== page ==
Legal papers sent this week allege prosecutors purposefully kept the identity of a sex offender tied to evidence in a Chaffee County killing from murder suspect Barry Morphew’s defense team.
The move comes after a lengthy evidence hearing led to a judge ruling Morphew should stand trial in the death of his wife, Suzanne Morphew, who was reported missing on Mother's Day, 2020. The attorneys allege alleges deputies and prosecutors withheld the identity of a person tied to DNA found on the glovebox of Suzanne Morphew’s Ranger Rover.
A national database of DNA samples taken from inmates showed the DNA was linked to a sex offender who now lives in Arizona, according to the notice of intent to sue filed by the law firm of Fisher and Byrialsen based out of Denver and New York City.
The documents contend law enforcement and prosecutors could face civil liability for defamation and false arrest under new Colorado laws that in some cases lift legal shields that protect police from lawsuits.
Former Adams County prosecutor Bob Grant called the legal move unusual, but said it could grow more common as a tool to punish alleged police misconduct.
“I think we’ll see more and more of this,” Grant said. “I think they want to chill the effectiveness of law enforcement.”
In the notice, Morphew listed 26 investigators he intends to sue in “both their individual and official capacities.” The list includes Chaffee County Sheriff John Spezze, District Attorney Linda Stanley and agents from the FBI and Colorado Bureau of Investigation. The document contends police didn't chase the DNA lead and looks for other possible killers before focusing on Morphew.
Stanley and Spezze declined comment Tuesday.
Morphew, 53, is set for a trial next year in the disappearance and death of his 49-year-old wife from their home west of Monarch Pass.
Morphew was arrested May 5 on suspicion of murder almost a year after his wife’s disappearance. He was released on bail Sept. 20.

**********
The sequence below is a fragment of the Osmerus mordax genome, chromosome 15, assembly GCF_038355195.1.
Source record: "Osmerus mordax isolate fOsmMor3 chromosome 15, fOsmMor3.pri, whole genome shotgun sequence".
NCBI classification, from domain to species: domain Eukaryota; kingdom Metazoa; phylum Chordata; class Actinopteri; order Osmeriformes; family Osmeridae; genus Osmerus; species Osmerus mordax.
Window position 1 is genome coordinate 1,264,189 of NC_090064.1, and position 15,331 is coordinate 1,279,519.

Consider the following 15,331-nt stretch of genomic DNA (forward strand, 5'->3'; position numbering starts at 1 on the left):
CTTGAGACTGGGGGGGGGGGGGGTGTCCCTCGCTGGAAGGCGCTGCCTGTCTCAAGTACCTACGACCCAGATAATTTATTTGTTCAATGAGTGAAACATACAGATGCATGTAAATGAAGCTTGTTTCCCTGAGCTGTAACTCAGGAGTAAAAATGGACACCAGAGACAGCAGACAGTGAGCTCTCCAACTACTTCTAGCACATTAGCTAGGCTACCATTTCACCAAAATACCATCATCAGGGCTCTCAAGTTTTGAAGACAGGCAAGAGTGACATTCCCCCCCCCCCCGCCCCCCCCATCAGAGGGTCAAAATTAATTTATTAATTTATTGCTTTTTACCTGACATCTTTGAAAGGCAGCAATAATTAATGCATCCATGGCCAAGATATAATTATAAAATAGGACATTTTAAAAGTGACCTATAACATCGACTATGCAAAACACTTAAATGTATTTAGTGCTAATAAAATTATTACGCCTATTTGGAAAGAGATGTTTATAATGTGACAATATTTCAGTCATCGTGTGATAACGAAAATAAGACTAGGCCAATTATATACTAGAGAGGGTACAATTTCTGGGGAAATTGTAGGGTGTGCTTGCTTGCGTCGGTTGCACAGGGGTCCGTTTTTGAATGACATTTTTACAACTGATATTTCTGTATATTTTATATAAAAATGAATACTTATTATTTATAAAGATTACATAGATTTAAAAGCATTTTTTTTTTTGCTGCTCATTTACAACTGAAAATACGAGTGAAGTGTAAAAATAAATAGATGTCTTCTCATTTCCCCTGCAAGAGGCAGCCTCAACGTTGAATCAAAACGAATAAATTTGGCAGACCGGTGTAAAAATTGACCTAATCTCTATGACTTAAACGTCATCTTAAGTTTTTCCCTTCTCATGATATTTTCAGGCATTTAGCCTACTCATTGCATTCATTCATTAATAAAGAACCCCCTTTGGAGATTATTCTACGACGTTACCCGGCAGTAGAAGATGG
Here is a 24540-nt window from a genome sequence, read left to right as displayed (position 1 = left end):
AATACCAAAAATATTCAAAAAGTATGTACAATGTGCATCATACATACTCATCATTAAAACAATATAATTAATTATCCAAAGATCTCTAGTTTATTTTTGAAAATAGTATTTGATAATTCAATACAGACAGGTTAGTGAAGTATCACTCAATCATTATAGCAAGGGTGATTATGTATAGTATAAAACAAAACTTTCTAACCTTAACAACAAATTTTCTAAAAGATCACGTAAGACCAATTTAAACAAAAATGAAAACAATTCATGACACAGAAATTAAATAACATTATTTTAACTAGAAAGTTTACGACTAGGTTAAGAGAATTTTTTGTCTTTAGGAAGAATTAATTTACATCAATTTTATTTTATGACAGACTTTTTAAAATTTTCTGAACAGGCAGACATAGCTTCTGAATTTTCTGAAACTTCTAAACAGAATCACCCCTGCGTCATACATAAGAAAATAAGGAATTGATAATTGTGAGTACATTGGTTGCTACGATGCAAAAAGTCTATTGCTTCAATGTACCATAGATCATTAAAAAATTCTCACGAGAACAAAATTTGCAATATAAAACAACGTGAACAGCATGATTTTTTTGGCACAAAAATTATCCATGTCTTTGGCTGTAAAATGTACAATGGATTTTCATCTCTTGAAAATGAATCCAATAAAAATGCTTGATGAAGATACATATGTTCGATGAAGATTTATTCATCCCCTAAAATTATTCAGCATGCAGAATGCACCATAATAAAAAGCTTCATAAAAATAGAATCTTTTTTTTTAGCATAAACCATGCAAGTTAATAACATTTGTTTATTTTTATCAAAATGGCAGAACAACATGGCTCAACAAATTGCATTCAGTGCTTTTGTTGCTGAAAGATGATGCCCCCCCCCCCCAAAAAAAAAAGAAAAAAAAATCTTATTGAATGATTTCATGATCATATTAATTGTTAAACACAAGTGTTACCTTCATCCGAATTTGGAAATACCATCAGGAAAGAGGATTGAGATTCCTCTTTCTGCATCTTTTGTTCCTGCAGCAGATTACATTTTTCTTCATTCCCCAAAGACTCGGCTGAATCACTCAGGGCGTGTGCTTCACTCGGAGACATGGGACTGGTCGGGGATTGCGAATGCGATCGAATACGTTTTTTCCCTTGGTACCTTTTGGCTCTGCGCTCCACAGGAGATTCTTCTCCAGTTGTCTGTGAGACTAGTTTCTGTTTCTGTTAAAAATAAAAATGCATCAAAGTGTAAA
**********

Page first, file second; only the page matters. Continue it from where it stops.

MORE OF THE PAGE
The documents filed by Morphew allege new information regarding male DNA found in the Range Rover, saying it was a possible match to serial sex offender in Arizona.
Morphew’s civil attorneys say investigators knew the man’s identity as early as Aug. 2, a week before the evidence hearing in the murder case. The 10-page document says prosecutors waited until Morphew was ordered to trial before they released it to his defense team. In doing this, Morphew's attorneys contend prosecutors “conspired to commit a fraud upon the court by withholding exculpatory evidence.”
The DNA issue did come up during Morphew's August evidence hearing. Colorado Bureau of Investigations agent Joe Cahill told Morphew attorney Iris Eytan that the DNA on the glove box is a partial profile.
Investigators collected several DNA samples amid a frantic search for Suzanne Morphew. Other unknown male DNA was also found on the grips of Suzanne Morphew’s bicycle, on her bike helmet and on sheets found in the Morphew’s dryer. None of these DNA profiles matched the DNA on on the glovebox.
“It’s Ramsey all over again,” said Grant, who was one of several prosecutors who gave advice in the unsolved 1996 killing of the JonBenet Ramsey. “The prosecution will have to contend with the DNA. It makes this case really tough because this DNA found on the glovebox represents a somewhat credible suspect.”
One issue in the Ramsey case centers on unidentified DNA found on her clothing.
Denver criminal defense attorney Ryan Brackley, who was a prosecutor in Denver and Boulder, said in the Morphew case, prosecutors will need legwork to overcome the DNA from the glovebox. To keep the focus on Morphew, they'll need an alibi for the man tied to the glovebox.
“If such a DNA profile was found in a missing woman’s car, and that DNA profile belongs to a sex offender, the lack of an explanation for how that profile got into the car of the missing woman would certainly provide a basis for a reasonable doubt that someone else committed the crime," Brackley said.
Morphew also has DNA issues to face.
“We’ve talked about where Barry’s DNA was not,” prosecutor Mark Hurlbert argued on the final day of the pevidence.
He countered that the defandant's genetic fingerprints were found in sveral places cruic to prosecution theories including his wife’s bicycle seat and on the driver's seat and door of the Range Rover.
During the August hearing, defense attorneys argued that prosecutors can't prove Suzanne Morphew is dead, much less that her husband killed her. Her body hasn't been found.